Dutch, is Ken Buch of Kebco? I'm trying to wheedle one of these out of him, or anyone for that matter!
Thanks, Doug in Raton

calsite
09-17-2010, 03:16 PM
I bought one of these, at an antique arms show in K.C. Mo. It was chambered for 45-120. obiviously a re-barrel job, however, the top of the 45-120 barrel was marked with a bunch of proof marks like it was of military issue ?? I took it to my favorite gunsmith who transformed it into 45-70, the rifle origianally had a three leaf express rear sight, I put a rear tang sight on her and a Lyman #3 target front sight, now some beautiful figured walnut and might have to finish her off with a new color case hardening job.

SamTexas49
09-17-2010, 05:05 PM
but ! how well does it cut wood?

LT89
12-06-2010, 11:29 AM
Are those black powder designated rb actions? Cause I don't see the "N" for Nickelstahl or Nitro, meaning they are not designed to be shot with nitro. Or are the later models made for smokeless and have an "N" stamped on the critical pins? That's the first time I've seen any of these smaller rolling block actions.

TCLouis
12-08-2010, 10:05 PM
BigSkyBound

Sounds like a paper patched .380" boolit would be just EXACTLY what you need.

Just a WAG of course

Dutchman
12-09-2010, 02:05 AM
Are those black powder designated rb actions? Cause I don't see the "N" for Nickelstahl or Nitro, meaning they are not designed to be shot with nitro. Or are the later models made for smokeless and have an "N" stamped on the critical pins? That's the first time I've seen any of these smaller rolling block actions.


The HVA 33 are smokeless. They were chambered for many smokeless cartridges.

I think you're confusing these Swedish rifles with German? There is no N for Nitro or nickelstahl on Swedish rolling blocks.

Let me clarify that statement. The military rolling blocks have no marking of N for nitro or nickelsteel. Some Swedish civilian firearms, mostly shotguns, are marked to indicate a particular steel. These below are all markings for barrel steels.

Svenskt Stål is Swedish steel.
Svenskt Specialstål is Swedish special steel.
Svenskt Nickelstål is Swedish nickel steel.

Swedish guns do not typically have proof marks like German guns. Those firearms you have in Holland for the most part come out of Germany so they tend to have German proof marks as it's the law there. But Swedish guns don't have that requirement.

This below is per the Husqvarna 1867 "Remingtonmekenism" from the "Husqvarna Jaktvapen book 1870-1977".


Efter hand som man mera allmänt gick över från svartkrut till s. k. röksvagt krut i patronerna , ställde detta ökade krav på hållfastheten hos mekanismen. på 1930 talet infördes därför speciella och starkare bultar och slutsycken utförda av nickelstål (n stämplade), varigenom man försäkrade sig om att mekanismerna skulle hålla även för kraftigare patroner. redan tidgare hade man infört en säkerhetsdetalj i mekanismen, nämligen den s. k. stopphanen.


(via google translate hand typed)
accordingly as more generally switched from black powder to the so-called smokeless powder in the cartridges, put the increased demands on the strength of the mechanism. in the 1930's was therefore specific and stronger bolts and slutsycken made of nickel steel (n stamped), thereby insured that the mechanisms would hold even for more powerful cartridges. already previously had had introduced a security feature in the mechanism, namely the so-called stop cock.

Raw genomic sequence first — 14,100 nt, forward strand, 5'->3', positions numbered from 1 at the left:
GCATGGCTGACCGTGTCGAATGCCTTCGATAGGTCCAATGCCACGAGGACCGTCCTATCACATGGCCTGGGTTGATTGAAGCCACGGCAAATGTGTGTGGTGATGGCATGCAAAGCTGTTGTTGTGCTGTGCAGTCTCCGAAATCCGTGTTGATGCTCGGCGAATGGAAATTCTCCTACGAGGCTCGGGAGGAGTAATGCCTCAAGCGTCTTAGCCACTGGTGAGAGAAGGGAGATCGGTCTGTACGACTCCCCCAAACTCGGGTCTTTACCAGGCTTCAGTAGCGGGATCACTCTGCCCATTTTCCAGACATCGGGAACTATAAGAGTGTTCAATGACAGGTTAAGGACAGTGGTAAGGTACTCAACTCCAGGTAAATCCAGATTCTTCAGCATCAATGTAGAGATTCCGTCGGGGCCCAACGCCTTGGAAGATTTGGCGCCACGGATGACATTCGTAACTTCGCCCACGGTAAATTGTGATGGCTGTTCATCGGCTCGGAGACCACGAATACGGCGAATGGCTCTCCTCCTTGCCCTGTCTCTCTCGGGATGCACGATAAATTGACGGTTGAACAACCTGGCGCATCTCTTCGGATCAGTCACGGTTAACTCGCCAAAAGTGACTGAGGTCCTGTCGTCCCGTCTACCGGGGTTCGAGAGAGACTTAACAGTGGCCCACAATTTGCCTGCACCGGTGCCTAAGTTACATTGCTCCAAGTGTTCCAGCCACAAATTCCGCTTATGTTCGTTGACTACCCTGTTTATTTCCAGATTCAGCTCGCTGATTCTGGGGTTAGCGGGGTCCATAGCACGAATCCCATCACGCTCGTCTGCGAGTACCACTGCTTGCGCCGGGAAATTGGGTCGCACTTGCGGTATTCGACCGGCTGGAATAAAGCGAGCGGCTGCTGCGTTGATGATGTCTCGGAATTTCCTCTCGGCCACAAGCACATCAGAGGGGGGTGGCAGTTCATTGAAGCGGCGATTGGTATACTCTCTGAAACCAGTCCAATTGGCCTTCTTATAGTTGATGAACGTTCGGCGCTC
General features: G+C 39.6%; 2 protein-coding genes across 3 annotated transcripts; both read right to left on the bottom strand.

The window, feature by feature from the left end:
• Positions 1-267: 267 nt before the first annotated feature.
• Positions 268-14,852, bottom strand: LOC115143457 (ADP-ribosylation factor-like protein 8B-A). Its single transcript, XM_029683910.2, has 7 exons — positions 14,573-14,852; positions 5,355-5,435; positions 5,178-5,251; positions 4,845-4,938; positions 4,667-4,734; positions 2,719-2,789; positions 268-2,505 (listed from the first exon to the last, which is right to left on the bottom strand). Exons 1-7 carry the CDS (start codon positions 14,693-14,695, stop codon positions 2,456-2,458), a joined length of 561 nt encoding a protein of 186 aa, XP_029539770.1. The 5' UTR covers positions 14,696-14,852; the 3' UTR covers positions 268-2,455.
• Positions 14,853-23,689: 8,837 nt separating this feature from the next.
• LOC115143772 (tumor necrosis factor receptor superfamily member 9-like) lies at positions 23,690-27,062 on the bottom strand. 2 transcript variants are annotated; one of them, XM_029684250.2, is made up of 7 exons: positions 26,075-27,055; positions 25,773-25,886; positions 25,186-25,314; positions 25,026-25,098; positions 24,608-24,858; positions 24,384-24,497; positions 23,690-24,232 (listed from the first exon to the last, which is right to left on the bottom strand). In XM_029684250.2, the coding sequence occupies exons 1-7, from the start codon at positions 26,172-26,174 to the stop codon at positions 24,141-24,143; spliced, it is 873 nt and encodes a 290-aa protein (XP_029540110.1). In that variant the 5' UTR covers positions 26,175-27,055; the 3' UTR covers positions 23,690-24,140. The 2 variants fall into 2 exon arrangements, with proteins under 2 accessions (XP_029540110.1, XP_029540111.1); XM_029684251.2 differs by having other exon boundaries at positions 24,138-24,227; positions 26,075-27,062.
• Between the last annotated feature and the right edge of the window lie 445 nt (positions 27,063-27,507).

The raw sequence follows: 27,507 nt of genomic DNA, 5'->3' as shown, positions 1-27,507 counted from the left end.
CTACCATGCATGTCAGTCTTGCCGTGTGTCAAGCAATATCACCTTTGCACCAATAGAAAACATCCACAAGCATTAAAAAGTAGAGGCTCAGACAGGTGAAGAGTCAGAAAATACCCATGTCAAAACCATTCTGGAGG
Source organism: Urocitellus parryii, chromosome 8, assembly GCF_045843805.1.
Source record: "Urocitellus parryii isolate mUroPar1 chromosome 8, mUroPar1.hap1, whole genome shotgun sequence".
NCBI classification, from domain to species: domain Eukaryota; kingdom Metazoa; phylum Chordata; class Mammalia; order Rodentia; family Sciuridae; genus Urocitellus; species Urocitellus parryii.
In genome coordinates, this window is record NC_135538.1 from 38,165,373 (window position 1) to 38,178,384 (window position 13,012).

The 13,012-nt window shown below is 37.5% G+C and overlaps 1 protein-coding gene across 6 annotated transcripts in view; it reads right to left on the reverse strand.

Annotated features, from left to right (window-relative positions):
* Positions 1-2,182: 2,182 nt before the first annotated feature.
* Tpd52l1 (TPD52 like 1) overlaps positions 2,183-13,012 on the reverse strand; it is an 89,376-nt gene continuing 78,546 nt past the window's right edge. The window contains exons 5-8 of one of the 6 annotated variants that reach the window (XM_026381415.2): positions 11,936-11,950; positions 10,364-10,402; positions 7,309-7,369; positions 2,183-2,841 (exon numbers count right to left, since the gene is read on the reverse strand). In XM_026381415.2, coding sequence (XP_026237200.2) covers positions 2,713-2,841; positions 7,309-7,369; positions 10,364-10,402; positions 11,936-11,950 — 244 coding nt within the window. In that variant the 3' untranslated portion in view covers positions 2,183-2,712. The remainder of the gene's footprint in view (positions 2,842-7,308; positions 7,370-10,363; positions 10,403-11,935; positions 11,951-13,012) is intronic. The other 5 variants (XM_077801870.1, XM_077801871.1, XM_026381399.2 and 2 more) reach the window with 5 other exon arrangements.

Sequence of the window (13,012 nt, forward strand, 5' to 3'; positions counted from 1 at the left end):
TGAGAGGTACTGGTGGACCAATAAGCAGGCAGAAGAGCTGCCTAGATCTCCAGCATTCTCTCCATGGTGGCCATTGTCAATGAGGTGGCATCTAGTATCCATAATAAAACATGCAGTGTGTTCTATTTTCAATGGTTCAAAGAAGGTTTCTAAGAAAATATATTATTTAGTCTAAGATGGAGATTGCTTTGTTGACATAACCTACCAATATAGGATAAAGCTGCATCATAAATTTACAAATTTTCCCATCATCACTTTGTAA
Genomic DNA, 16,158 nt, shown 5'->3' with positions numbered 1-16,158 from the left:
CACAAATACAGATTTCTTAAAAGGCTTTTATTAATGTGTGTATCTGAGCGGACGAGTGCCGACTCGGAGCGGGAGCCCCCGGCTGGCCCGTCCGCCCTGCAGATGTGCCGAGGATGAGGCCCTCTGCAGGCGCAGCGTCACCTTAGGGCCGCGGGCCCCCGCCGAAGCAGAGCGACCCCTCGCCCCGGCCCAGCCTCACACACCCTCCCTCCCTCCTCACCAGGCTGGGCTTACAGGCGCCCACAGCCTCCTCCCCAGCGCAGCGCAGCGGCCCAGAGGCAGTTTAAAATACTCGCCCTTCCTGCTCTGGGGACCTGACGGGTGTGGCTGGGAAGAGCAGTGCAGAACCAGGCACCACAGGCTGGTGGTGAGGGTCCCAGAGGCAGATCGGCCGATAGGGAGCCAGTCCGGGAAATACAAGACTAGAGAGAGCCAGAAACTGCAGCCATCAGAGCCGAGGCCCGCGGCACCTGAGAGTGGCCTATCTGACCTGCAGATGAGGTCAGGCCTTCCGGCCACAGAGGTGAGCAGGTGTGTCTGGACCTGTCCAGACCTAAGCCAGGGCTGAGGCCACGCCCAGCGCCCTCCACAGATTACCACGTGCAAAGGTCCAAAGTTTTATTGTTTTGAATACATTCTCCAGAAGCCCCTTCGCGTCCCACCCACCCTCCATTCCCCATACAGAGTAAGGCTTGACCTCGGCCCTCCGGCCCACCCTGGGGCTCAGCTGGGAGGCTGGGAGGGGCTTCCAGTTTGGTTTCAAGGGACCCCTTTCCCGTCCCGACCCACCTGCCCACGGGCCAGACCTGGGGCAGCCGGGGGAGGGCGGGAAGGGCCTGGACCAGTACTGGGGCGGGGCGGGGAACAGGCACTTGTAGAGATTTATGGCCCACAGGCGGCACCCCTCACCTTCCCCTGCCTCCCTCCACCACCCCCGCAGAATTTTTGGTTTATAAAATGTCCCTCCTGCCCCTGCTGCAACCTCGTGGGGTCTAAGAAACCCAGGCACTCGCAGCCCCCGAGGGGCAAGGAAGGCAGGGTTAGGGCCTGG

Under the description for the Husqvarna Model 33 I see no mention of "N" or nickelstål. But also remember that the military Model 1889 rolling blocks were re-manufactured to use 8x58R Danish smokeless cartridges in the 1890s.

My great-grandmother Deurhof was born in Leiden.

Dutch
northern California

LT89
12-13-2010, 08:25 PM
Okey, thanks for the info Dutch, I must have confused it with the German RB's then, although it can be a bit hard to confuse them at times though. Actually almost all the Rolling Blocks for sale in the Netherlands are either Carl Gustav/Husqvarna (Swedish) or Remington (USA), I've never seen any Germany made RB's being sold here.

Both the German and Swedish languages share many similarities and many words are very similar or even exactly the same, so it's difficult for me to know if the word "Nickelstahl" is solely used on either German or Swedish guns. I've found a Dutch website mentioning which guns are and aren't exempt from Dutch Gun Law, and they clearly mention that any Rolling Block which has the "N" abbreviation is designated as a smokeless gun and needs a license no matter what year it's made in, followed by a picture (http://members.chello.nl/j.vandriel4/art18/16_files/image024.jpg) of a Husqvarna RB which clearly has the "N" on the breechblock and the pivoting pin. I also found a second Dutch website (http://www.weiss-trading.com/HVA/index.htm) with a similar article about which Swedish guns/RB's are and aren't exempt, it also mentions the word Nickelstahl being used by the Swedes. But the explanation you mentioned, that only the commercial ones have these markings sounds like the best explanation.

Nice to hear you have a relative who was born in the same city as I was. Did you live in the Netherlands as well and moved to the States, or were you born in the USA? Again, thanks for your info, I've read a lot of your posts and you know a very great deal about Rolling Blocks as well as many area's of shooting, they are a pleasure to read!

Regards,
LT

pressonregardless
12-13-2010, 08:37 PM
Here you go guys, there's a place in Canada that has quite a few of these old rolling blocks - http://www.shop.tradeexcanada.com/produits/66

marlinman93
01-15-2012, 08:46 PM
I know this is an old post, but never did get back to check it until today.
The place in Canada does have lots of Rolling Blocks, but ALL are military, not civilian sporters like the T33 mentioned here.
I'd also guess that calsite's Roller he found in KC in .45-120 was also NOT a T33, as the T33 is a smaller frame, and the barrel shank would not be large enough to safely accept the base of the .45-120 cartridge.
T33 and T33A rifles are very rare in the US, as they are prized by the Swedes, and rarely get out of the country unless someone was to immigrate here with one in their posession.
Hope this helps.